For example, this is the 5 × 5 Hilbert matrix:
The Hilbert matrix can be regarded as derived from the integral
The Hilbert matrices are canonical examples of ill-conditioned matrices, making them notoriously difficult to use in numerical computation. For example, the 2-norm condition number of the matrix above is about 4.8 · 105.
Hilbert (1894) introduced the Hilbert matrix to study the following question in approximation theory: "Assume that I = [a, b], is a real interval. Is it then possible to find a non-zero polynomial P with integral coefficients, such that the integral
is smaller than any given bound ε > 0, taken arbitrarily small?" To answer this question, Hilbert derives an exact formula for the determinant of the Hilbert matrices and investigates their asymptotics. He concludes that the answer to his question is positive if the length b − a of the interval is smaller than 4.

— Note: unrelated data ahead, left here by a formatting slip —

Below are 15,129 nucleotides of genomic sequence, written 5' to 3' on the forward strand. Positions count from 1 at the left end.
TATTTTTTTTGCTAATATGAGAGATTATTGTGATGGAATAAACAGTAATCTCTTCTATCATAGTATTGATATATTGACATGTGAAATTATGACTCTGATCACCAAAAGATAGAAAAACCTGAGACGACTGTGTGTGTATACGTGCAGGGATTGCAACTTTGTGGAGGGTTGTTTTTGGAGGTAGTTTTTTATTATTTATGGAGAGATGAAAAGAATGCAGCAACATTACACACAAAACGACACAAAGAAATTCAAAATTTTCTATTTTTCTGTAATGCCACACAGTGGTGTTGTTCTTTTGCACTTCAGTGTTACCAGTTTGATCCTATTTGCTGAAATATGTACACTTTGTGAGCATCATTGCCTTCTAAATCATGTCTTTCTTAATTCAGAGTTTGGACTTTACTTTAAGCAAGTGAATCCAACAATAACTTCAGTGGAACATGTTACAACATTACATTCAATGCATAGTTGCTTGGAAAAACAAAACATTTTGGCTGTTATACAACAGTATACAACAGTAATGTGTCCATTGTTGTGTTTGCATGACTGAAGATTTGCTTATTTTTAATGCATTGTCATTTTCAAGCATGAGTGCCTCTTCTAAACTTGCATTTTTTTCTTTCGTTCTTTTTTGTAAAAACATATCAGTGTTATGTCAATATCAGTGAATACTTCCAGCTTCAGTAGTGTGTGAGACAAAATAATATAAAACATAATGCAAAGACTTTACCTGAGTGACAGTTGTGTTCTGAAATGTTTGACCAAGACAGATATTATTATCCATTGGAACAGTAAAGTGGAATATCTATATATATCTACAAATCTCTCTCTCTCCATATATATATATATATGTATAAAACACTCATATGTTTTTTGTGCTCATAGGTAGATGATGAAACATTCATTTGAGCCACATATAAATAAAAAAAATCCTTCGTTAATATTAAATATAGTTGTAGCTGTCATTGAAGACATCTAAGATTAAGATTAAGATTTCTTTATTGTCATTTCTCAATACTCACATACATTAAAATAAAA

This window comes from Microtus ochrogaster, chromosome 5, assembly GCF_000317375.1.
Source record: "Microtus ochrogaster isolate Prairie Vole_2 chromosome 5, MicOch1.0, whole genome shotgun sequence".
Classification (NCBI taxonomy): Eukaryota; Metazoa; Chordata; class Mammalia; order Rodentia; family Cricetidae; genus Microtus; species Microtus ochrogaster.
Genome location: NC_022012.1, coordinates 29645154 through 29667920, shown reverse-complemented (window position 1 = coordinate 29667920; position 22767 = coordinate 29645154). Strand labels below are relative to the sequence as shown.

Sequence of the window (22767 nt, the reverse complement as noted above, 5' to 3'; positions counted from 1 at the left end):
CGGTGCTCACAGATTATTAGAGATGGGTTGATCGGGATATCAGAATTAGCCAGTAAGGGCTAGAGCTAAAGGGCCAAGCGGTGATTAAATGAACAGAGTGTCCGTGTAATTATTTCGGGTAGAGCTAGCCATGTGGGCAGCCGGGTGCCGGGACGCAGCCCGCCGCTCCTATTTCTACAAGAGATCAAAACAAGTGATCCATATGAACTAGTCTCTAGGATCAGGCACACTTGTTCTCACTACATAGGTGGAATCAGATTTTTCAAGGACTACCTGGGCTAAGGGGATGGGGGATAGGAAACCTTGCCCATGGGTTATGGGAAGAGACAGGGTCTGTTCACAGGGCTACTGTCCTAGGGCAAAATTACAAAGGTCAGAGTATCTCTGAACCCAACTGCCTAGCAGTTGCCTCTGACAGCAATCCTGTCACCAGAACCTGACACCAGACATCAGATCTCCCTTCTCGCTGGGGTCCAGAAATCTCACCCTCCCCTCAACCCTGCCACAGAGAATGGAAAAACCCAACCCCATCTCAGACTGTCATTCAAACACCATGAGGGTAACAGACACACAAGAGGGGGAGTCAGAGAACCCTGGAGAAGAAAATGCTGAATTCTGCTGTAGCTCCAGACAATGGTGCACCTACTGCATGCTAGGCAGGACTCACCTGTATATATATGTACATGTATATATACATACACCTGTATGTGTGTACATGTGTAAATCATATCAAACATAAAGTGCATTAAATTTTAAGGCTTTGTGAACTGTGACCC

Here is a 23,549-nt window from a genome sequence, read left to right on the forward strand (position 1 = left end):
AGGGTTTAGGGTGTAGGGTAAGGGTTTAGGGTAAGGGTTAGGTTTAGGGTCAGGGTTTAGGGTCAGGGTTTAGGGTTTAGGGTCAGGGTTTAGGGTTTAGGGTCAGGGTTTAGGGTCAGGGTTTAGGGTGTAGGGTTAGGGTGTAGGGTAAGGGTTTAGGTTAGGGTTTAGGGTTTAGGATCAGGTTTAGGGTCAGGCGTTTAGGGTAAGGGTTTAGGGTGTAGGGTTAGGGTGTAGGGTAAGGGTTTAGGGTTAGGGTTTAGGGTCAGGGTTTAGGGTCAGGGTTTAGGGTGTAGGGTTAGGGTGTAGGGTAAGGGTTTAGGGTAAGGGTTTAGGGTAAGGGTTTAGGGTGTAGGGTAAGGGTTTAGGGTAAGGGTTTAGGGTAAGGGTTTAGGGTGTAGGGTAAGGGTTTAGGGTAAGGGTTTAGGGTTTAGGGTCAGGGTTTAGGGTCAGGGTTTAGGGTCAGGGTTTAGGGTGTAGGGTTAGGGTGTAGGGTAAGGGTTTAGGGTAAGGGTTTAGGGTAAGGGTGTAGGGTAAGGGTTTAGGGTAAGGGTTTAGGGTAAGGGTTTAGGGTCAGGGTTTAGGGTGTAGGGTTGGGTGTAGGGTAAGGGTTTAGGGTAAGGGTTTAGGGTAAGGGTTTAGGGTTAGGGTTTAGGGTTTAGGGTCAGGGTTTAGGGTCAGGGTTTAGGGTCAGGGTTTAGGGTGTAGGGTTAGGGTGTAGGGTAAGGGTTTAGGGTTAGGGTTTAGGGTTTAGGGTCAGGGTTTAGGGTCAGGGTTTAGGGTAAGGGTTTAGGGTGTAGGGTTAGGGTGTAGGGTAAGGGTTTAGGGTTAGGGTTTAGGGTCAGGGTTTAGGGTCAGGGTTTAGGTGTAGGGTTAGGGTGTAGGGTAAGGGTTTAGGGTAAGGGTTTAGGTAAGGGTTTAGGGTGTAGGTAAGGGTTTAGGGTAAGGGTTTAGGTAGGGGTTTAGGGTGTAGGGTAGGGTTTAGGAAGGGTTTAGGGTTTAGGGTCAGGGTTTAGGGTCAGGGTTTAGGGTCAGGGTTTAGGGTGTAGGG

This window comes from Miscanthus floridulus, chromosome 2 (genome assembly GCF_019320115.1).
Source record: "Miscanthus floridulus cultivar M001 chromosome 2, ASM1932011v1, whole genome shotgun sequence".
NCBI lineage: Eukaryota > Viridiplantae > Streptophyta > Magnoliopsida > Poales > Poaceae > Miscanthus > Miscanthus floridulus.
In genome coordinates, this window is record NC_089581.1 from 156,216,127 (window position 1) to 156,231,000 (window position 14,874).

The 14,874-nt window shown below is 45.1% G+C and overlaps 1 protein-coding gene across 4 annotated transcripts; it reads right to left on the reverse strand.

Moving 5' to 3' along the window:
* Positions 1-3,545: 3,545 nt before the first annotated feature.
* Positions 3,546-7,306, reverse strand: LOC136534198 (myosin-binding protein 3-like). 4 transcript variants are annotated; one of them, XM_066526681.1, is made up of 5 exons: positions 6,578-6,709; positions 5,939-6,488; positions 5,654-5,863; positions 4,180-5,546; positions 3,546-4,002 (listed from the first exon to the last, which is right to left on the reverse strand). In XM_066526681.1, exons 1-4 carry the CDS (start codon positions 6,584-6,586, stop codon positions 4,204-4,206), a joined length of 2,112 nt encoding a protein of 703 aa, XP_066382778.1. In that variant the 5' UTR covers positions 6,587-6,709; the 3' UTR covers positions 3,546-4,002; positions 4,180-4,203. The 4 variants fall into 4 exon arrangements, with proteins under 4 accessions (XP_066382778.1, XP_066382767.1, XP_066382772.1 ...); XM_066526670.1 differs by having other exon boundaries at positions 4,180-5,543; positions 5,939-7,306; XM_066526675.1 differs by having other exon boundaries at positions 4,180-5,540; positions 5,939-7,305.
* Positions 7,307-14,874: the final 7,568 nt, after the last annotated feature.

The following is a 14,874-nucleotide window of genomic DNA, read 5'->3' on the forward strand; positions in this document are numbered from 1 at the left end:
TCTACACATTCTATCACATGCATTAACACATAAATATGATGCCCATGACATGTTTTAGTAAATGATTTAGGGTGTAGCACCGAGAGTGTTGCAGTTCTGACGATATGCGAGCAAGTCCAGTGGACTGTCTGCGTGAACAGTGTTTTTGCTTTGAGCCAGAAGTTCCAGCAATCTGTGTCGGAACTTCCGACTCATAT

where an converges to the constant as , where A is the Glaisher-Kinkelin constant.
where n is the order of the matrix. It follows that the entries of the inverse matrix are all integer.
The condition number of the n-by-n Hilbert matrix grows as .
- Hilbert, David (1894), "Ein Beitrag zur Theorie des Legendre'schen Polynoms", Acta Mathematica (Springer Netherlands) 18: 155–159, doi:10.1007/BF02418278, ISSN 0001-5962, JFM 25.0817.02. Reprinted in Hilbert, David. "article 21". Collected papers II.
- Beckermann, Bernhard (2000). "The condition number of real Vandermonde, Krylov and positive definite Hankel matrices". Numerische Mathematik 85 (4): 553–577. doi:10.1007/PL00005392.
- Choi, M.-D. (1983). "Tricks or Treats with the Hilbert Matrix". American Mathematical Monthly 90 (5): 301–312. doi:10.2307/2975779. JSTOR 2975779.
- Todd, John (1954). "The Condition Number of the Finite Segment of the Hilbert Matrix". National Bureau of Standards, Applied Mathematics Series 39: 109–116.
- Wilf, H. S. (1970). Finite Sections of Some Classical Inequalities. Heidelberg: Springer. ISBN 3-540-04809-X.